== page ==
Facebook officials said on Friday that understanding the scope of an attack that affected nearly 50 million users is "challenging", adding that the investigation into which data was accessed and how it was used is still in the early stages.
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During a call with reporters, Facebook’s Vice President of product management Guy Rosen and head of cyber security policy Nathaniel Gleicher could not confirm if user's personal information -- like private messages or photos -- had been accessed in the widespread breach.
The company disclosed on Friday that it had uncovered a security issue in which attacks stoler Facebook access tokens through its “view as” features. The attacks could then use these tokens to take over other people’s accounts.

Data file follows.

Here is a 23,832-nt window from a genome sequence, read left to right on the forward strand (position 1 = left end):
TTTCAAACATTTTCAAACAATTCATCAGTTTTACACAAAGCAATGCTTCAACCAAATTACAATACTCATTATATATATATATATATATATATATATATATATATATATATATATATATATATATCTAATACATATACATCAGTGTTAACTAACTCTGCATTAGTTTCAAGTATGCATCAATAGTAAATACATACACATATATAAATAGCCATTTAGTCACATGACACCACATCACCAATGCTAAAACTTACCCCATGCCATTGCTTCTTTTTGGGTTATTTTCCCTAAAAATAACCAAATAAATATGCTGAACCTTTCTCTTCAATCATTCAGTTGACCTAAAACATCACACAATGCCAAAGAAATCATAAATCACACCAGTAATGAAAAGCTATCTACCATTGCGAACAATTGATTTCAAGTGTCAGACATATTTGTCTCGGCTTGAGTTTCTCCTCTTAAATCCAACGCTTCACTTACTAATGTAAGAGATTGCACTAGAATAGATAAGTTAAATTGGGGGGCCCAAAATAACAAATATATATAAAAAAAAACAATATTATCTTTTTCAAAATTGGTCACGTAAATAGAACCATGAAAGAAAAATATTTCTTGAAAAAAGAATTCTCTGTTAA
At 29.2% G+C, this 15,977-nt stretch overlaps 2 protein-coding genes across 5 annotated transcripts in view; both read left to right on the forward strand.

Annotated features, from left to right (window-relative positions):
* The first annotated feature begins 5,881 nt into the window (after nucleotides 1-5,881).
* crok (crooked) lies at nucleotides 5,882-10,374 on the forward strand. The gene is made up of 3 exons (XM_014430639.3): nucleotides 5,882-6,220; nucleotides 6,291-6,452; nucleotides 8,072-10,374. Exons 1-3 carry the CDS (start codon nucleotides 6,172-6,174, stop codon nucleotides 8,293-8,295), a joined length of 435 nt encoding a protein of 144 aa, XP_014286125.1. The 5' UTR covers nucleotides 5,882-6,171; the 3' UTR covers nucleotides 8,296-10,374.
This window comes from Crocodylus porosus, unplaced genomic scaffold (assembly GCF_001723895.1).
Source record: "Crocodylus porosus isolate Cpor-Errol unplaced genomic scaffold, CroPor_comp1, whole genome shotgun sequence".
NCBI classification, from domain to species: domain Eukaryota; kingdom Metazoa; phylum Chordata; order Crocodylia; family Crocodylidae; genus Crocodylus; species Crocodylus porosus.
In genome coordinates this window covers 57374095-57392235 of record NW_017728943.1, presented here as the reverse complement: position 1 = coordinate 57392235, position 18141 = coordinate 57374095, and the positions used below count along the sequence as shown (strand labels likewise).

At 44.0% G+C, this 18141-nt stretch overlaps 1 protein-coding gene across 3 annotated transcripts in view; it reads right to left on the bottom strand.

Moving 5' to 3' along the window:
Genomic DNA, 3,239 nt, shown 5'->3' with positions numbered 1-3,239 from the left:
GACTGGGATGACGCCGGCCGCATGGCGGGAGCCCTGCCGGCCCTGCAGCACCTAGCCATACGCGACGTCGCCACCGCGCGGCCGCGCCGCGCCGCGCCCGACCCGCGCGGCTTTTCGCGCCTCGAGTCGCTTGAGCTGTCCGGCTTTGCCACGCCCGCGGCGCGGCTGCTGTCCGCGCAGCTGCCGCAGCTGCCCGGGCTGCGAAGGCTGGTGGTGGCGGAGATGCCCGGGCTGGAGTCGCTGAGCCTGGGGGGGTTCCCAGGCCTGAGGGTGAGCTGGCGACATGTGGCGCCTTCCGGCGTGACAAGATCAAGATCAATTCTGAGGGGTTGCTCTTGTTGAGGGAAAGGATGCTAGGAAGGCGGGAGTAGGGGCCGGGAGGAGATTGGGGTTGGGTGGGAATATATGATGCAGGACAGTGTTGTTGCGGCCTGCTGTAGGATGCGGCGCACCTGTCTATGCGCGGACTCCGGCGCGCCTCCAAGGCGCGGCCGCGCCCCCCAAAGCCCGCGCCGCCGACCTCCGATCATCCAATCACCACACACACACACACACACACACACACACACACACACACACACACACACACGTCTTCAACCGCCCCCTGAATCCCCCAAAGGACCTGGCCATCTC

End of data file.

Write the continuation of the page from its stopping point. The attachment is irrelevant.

The officials said they could also not confirm if they would be able to notify individual users what personal information had been accessed by outside attackers.
Facebook says that because they responded so quickly to the threat, notified authorities and looped in users early on in the process, the details are still developing.
According to officials, the social media giant has been unable to identify if there was one attacker or multiple attackers behind the breach. Where the attacks originated, Facebook said, is “very broad.” Facebook has not confirmed if a nation state was behind these attacks.
While officials said they don’t know who was behind the attacks, the company said it's scale is what initially raised red flags to its security team. When their employees spotted an unusual spike in activity, they looked further into the suspicious traffic and discovered the breach.